Using the then-current draft of the ASTM International field-uplift test procedure, each of the eight organizations conducted three identical tests in 15-psf increments up to the 90-psf classified uplift rating. The resulting roof assembly deflections during testing were measured and recorded at each increment of each test. Twenty-four specimens of the replicate roof assembly were tested at six pressure increments.

The results

The test results show notable variations among testing entities and variations among individual specimens’ results from several of the entities.

ASTM International staff identified some individual results as statistical outliers at the initial 15-psf test increment and continuing at the 30-, 45-, 60- and 90-psf test increments. Some individual results at 30, 45 and 90 psf were considered statistical outliers to the extent these results were excluded from the analysis by ASTM International staff.

Also, 16 of the 24 specimens exhibited failure before completing the 90-psf test increment.

Using FM 1-52’s acceptance criteria, which provides for a maximum allowable deflection of half of an inch for this particular assembly configuration, five of the tests’ results at the 45-psf increment and all the tests’ results at 60, 75 and 90 psf exceeded FM 1-52’s maximum allowable deflection.

My thoughts

I applaud ASTM International and the other participants for conducting the study, as well as FM Approvals for making its facility and staff available. This volunteer effort is no small task and is commendable.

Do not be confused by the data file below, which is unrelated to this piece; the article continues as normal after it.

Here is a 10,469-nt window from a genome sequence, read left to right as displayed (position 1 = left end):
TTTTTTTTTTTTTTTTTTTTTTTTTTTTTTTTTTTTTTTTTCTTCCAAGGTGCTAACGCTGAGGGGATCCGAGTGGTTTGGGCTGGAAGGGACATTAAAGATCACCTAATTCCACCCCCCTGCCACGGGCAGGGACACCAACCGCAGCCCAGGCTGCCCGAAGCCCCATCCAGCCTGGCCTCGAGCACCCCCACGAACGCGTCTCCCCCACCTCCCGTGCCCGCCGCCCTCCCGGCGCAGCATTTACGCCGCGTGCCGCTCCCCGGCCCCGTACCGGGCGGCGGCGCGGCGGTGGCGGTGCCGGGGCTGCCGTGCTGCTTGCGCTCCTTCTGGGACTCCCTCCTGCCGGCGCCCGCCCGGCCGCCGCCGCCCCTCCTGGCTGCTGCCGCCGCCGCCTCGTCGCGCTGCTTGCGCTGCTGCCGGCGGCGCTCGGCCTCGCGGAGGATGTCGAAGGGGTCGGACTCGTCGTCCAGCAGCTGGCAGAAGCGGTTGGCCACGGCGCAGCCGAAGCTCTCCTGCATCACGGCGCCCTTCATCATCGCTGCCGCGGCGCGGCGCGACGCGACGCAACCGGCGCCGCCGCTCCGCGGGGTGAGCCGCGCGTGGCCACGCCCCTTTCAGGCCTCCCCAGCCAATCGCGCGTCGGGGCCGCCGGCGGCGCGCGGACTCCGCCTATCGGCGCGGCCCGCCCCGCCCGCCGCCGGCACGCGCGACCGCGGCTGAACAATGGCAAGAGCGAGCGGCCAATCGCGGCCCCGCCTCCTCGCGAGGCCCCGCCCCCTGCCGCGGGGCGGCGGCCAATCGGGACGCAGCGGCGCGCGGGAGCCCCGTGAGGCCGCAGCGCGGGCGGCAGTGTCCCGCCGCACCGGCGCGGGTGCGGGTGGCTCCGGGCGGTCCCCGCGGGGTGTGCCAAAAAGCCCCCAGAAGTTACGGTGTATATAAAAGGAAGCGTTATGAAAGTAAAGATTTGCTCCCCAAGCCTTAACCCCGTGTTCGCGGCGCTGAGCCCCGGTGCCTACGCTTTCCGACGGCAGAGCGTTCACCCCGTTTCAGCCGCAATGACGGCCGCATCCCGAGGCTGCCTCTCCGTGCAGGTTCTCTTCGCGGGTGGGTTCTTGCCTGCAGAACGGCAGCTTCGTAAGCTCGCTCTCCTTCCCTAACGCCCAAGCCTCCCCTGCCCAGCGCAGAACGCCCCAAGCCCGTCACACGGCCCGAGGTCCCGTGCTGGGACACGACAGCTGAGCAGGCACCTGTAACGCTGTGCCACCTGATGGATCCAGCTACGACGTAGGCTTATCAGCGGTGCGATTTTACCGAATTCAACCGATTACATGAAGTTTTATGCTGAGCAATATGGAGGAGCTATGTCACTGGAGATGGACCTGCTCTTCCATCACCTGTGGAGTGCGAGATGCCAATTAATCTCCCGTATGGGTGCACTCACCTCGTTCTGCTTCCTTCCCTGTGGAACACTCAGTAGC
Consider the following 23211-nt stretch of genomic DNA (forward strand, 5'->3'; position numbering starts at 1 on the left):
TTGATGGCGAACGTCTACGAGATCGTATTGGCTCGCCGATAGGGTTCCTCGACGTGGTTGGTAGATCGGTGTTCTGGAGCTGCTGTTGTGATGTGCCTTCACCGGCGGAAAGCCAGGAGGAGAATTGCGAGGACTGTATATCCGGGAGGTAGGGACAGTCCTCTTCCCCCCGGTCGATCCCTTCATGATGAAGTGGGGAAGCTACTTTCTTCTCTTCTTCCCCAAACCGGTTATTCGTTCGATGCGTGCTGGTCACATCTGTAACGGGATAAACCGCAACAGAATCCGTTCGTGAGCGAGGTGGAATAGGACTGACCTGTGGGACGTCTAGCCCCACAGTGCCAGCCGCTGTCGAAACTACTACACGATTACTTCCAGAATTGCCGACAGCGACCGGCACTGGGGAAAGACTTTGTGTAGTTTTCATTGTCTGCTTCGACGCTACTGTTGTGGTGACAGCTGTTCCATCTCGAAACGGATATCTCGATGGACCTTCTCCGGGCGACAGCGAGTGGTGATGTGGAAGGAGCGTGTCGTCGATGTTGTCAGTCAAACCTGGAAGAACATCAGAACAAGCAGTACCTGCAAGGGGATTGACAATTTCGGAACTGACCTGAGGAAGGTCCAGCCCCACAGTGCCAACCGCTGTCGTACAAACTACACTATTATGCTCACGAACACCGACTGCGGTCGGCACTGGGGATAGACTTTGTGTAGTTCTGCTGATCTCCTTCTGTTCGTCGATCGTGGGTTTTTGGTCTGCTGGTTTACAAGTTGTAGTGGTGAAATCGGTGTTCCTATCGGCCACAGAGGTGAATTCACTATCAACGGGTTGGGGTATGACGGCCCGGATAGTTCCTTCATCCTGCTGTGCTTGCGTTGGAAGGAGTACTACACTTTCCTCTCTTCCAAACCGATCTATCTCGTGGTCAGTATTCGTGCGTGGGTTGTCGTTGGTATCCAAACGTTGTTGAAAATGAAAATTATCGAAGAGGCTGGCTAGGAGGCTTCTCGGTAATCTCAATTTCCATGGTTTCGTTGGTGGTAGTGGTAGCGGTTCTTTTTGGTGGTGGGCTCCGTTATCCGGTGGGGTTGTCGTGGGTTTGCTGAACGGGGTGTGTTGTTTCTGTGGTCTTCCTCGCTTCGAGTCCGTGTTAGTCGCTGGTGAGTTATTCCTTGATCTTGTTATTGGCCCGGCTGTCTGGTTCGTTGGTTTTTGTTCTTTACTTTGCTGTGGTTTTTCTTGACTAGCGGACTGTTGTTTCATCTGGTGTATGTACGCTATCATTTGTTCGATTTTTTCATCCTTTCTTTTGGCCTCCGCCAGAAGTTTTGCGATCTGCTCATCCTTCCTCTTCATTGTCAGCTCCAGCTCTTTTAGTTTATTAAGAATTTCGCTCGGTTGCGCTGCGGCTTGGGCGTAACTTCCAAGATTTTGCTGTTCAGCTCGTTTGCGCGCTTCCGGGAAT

The study’s findings provide useful data and information for evaluating the appropriateness and effectiveness of the field-uplift test method whether that be the withdrawn version of ASTM E907; its newly developed, revised and updated draft version; or FM 1-52.

The variability in deflection values derived under controlled laboratory conditions is of concern. Also, because the study intentionally did not consider other known variables, such as test chamber placement relative to fastener placement, insulation board joint locations and deck supports, and operator and other witness movement, the measured variability shown in the data is only a portion of what is likely in field testing.

Having 16 of the 24 specimens fail without completing the 90-psf test increment necessary to achieve FM Approvals’ Class 90 wind-resistance rating is of notable concern. Clearly, there is no correlation between the field-uplift test method’s results—even under controlled laboratory conditions—and FM Approvals’ laboratory-derived evaluation uplift-resistance classifications.

Also, having all the specimens fail to withstand FM 1-52’s maximum allowable deflection criteria is a significant, further indication of the lack of correlation between FM 1-52’s results and FM Approvals’ uplift-resistance classification.

The ASTM International interlaboratory study clearly illustrates NRCA’s long-standing position that field-uplift testing should not be relied upon as an indicator of an adhered roof assembly’s in situ uplift resistance or as a quality-assurance measure of roof assembly installation. Continuing to use it as such is irresponsible.

Since the study results were released, NRCA’s Technical Operations Committee has asked FM Global to immediately discontinue use of FM 1-52’s field-uplift test as a quality-assurance measure for roof assembly installation.

MARK S. GRAHAM is NRCA’s vice president of technical services.